Institutional Investors Own Only About 1 Percent Of Homes In St Louis

The bursting of the real estate market bubble back in 2008 led to opportunities for investors to buy up homes at attractive prices throughout the country and even attracted some large firms backed by Wall Street such as Blackstone, American Homes 4 Rent, Colony American Homes and Fundamental REO.  While institutional ownership of commercial real estate, apartments and land has been very common, and in fact, predominant, since entering the business in 1979, firms like this investing in single family homes has not.  The best I can tell, St Louis has not attracted any of the four largest institutional investors (although it is hard to tell because they could own property in LLC’s not easily identified to be them) however, there has been plenty of investor activity here, including some by institutional investors.

So, what is an “institutional investor”?  Well, for the purposes of this article, and the data below, we’ll consider it to be an entity that buys at least 10 homes a year thereby separating them out from the small and/or occasional investor.  One such investor that has been active in St Louis is BLT (Building Land & Technology out of Connecticut) which, at this time, appears to own around 700 single family homes in the St Louis area. However, as the table below shows, ownership of homes in St Louis by institutional investors is pretty minimal, with those types of investors having acquired over the past 3 years (the most active period for this type of investment) at total of just over 6,000 homes or, just over 1 percent of the total housing stock in the five-county core St Louis market.

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Institutional Ownership of Single Family Homes In St Louis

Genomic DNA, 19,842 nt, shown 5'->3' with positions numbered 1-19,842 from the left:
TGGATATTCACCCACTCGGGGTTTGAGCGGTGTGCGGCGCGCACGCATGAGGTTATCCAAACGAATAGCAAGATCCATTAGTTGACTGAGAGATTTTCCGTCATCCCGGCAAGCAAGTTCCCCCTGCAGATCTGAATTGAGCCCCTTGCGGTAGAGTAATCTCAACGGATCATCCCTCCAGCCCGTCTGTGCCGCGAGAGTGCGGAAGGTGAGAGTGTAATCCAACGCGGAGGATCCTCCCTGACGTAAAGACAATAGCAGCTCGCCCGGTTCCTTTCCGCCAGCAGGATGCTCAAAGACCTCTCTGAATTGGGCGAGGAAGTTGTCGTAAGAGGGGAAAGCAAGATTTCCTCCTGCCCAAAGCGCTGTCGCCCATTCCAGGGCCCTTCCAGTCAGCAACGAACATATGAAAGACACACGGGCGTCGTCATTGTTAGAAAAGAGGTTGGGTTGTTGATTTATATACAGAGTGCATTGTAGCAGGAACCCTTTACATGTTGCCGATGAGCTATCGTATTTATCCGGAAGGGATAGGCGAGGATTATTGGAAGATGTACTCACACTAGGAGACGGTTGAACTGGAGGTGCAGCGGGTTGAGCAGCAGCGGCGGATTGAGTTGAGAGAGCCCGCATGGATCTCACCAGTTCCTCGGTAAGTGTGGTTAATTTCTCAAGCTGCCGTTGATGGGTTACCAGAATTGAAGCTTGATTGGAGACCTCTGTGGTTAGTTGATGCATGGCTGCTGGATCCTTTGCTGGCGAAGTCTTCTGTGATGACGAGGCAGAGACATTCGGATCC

With regard to whether the institutional investor activity has been a good thing or a bad thing is subject to debate as there are differing opinions within the real estate community, but it seems the majority feels it helped the market through a rough period by removing much of the depressed sale inventory from the market.  As the impact of those depressed home sales lessened, it opened up the door for the market to begin healing and recovering in the  opinion of yours truly as well as of many in the industry.  Now the concern is, what happens when these large investors decide to sell off the homes and claim their profits?  Will they overload the market to the point with inventory that they then cause a negative impact on the market and subsequently cause the market to lose some of the ground it gained toward recovery?  This is a good question and, for many markets one to keep a close eye on.  Fortunately, here in St Louis, I think this type of ownership is limited enough that overall it won’t have an effect on the market, although, since the majority of the ownership by institutional investors here is in north county, it certainly could have a negative impact on North County if they chose to dump a large number of homes on the market at once.

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